Data receiver


Hundreds of small embedded devices receive small chunks of data transmitted at 433.92MHz from a sensor somewhere. Weather sensors commonly send data to a receiver located somewhere dry and warm, whereas different home automation systems can use the data from a variety of different temperature sensors to do things like stop pipes from freezing, warm a house before you get home, or open the gates as your car approaches. Home automation is one of the biggest consumers of this kind of technology, but every vendor seems to implement its own set of protocols for its own set of hardware, making it very difficult for those of us trying to implement an open source system that may integrate some of their kit.

Thanks to much of this hardware being built around the Realtek RTL2832 receiver chip, a chip that can also be found in many common USB DVB digital television receiver dongles, all that was needed to turn those proprietary dongles into open source data sources was an open source implementation of their driver protocols. This is exactly what rtl_433 does. It supports nearly 100 separate devices, from car key fobs to oil tank level monitors, and grabs the data those devices are broadcasting. With a simple rtl_433 command, that data can be output to your Linux command line and, from there, transformed into almost anything. With the Domoticz home automation system, for instance, you can very easily execute a read command at set intervals and use this to update a virtual sensor within a home automation system, triggering an alarm, perhaps, or sending a new heating oil order. These small tools are the epitome of what's made Unix/Linux successful, and it's the best thing about open hardware in general.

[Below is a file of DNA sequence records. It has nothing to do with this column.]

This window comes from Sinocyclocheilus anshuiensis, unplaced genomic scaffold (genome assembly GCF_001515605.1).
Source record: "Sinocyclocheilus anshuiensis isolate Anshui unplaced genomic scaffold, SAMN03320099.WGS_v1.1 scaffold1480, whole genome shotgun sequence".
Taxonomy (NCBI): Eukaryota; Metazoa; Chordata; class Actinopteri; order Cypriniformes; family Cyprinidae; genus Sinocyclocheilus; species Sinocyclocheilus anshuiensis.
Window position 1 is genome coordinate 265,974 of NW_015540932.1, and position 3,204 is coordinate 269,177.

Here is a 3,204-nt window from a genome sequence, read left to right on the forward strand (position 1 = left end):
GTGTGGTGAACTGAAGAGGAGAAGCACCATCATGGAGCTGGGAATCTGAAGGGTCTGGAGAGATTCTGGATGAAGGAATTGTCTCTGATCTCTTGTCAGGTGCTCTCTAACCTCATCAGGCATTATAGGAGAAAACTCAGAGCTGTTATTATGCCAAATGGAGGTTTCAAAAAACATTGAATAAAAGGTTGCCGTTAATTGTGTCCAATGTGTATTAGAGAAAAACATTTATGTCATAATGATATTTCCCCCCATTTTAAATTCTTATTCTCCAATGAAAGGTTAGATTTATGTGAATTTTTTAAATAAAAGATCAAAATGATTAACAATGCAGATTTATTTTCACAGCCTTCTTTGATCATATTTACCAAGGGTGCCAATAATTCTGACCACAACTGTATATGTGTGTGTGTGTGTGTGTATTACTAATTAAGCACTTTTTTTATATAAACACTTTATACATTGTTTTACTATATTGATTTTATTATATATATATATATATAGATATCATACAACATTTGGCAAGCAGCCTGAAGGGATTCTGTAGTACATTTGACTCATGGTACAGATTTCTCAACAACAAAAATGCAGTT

Project Website

Like a pen in the hands of an author, the humble rtl_433 utility can take simple readings and transform them into smart home automation controllers.

Bash alternative

Buy this article as PDF

Express-Checkout as PDF
Price $2.95
(incl. VAT)

Buy Linux Magazine

Get it on Google Play

US / Canada

Get it on Google Play

UK / Australia

Related content

  • Irssi

    The Irssi console chat utility is powerful yet frugal with resources. And Irssi’s scripting features make it a giant among chat tools.

  • Revisit IRC

    Drop Discord. Say goodbye to Slack. The real way to communicate online is IRC – here's why it still rocks.

  • FOSSPicks

    Ocenaudio 3.3.6, Otter Browser, Joplin, WeeChat 2.0, Mailspring, Siril 0.9.7, SuperTuxKart 0.9.3, and more!

  • Kit Scenarist

    Creative writers take note! Kit Scenarist is a free application designed to simplify the process of writing a screenplay.

  • Tool Tips

    Briefly tested: Dxirc 1.20.0, XS-httpd 3.7, Nmap 7.0, MegaFont NEXT, Isync 1.2.1, Zeal 0.2.1.

comments powered by Disqus
Subscribe to our Linux Newsletters
Find Linux and Open Source Jobs
Subscribe to our ADMIN Newsletters

Support Our Work

Linux Magazine content is made possible with support from readers like you. Please consider contributing when you’ve found an article to be beneficial.

Learn More